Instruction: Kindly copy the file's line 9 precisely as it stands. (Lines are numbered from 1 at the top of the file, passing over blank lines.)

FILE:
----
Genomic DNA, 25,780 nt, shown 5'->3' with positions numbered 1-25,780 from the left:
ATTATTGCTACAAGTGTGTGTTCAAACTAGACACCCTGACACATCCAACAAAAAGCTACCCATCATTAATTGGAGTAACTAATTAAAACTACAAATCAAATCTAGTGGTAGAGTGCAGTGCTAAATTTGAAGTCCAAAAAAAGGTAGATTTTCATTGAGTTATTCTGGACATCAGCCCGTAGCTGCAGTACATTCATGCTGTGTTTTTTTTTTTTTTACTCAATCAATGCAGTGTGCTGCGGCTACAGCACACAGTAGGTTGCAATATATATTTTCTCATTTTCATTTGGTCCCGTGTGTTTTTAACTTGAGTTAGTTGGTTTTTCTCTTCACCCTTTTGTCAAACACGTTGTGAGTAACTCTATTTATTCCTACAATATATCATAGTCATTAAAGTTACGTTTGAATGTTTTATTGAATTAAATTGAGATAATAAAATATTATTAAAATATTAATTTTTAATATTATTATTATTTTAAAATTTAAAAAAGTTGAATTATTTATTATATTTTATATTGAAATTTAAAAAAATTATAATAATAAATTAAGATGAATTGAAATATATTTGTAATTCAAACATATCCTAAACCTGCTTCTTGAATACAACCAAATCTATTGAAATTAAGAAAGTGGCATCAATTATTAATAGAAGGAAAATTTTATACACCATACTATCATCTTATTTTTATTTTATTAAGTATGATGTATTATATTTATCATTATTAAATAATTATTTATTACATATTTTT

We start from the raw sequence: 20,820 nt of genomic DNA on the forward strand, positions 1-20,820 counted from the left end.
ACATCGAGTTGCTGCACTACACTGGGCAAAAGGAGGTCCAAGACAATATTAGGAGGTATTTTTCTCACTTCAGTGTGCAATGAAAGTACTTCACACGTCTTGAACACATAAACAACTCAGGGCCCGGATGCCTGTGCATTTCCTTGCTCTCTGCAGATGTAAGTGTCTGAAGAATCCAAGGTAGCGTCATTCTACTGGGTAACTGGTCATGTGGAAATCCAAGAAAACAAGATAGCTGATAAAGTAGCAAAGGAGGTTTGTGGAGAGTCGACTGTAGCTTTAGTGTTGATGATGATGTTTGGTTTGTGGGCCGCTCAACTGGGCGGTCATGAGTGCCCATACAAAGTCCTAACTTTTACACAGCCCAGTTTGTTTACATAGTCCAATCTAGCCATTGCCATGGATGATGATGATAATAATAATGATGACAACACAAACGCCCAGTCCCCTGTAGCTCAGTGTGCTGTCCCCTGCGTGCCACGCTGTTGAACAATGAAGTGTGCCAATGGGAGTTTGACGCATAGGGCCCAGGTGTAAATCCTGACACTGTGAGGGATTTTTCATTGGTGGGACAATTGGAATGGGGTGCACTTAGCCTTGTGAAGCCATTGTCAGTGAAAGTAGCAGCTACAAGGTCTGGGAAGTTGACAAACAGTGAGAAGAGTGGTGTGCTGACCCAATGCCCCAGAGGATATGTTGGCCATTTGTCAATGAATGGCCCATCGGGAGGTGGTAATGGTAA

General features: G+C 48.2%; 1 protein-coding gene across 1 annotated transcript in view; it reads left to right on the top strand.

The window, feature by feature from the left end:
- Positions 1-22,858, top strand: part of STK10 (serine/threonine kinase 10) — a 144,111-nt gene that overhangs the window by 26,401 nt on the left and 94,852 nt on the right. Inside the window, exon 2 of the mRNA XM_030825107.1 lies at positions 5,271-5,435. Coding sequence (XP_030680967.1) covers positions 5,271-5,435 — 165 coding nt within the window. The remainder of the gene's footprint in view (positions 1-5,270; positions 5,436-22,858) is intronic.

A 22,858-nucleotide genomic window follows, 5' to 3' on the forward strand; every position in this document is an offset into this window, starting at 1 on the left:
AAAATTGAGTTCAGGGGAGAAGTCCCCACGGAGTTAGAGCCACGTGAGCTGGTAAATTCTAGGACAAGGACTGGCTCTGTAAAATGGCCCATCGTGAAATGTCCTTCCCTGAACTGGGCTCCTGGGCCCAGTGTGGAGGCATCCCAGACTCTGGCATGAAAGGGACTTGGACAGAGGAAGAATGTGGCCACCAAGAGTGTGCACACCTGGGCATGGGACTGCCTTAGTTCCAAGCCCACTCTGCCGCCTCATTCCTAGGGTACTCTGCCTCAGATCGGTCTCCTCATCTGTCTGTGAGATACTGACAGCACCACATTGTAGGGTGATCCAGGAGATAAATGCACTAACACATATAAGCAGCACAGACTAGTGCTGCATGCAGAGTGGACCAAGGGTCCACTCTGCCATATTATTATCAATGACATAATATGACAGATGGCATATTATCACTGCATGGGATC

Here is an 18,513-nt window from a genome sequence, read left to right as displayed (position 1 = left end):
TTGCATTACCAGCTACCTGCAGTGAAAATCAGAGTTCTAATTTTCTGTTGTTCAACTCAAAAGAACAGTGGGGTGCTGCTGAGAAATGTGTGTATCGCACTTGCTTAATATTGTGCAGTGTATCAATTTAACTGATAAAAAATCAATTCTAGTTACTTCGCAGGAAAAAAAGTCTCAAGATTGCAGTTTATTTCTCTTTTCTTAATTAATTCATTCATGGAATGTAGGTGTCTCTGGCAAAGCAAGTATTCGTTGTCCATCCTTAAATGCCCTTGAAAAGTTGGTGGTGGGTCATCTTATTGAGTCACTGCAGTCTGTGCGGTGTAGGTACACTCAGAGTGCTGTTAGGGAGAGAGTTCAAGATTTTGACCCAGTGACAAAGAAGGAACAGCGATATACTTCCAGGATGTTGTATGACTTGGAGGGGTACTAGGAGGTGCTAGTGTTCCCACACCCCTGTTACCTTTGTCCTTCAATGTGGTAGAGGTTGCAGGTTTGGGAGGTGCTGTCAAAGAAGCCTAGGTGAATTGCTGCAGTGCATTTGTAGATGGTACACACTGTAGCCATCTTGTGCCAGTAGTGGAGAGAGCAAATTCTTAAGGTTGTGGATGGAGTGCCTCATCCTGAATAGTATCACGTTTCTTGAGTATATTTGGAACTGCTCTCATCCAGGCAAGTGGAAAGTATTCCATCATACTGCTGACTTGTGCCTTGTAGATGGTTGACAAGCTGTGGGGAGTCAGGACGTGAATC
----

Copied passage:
AAAATTGAGTTCAGGGGAGAAGTCCCCACGGAGTTAGAGCCACGTGAGCTGGTAAATTCTAGGACAAGGACTGGCTCTGTAAAATGGCCCATCGTGAAATGTCCTTCCCTGAACTGGGCTCCTGGGCCCAGTGTGGAGGCATCCCAGACTCTGGCATGAAAGGGACTTGGACAGAGGAAGAATGTGGCCACCAAGAGTGTGCACACCTGGGCATGGGACTGCCTTAGTTCCAAGCCCACTCTGCCGCCTCATTCCTAGGGTACTCTGCCTCAGATCGGTCTCCTCATCTGTCTGTGAGATACTGACAGCACCACATTGTAGGGTGATCCAGGAGATAAATGCACTAACACATATAAGCAGCACAGACTAGTGCTGCATGCAGAGTGGACCAAGGGTCCACTCTGCCATATTATTATCAATGACATAATATGACAGATGGCATATTATCACTGCATGGGATC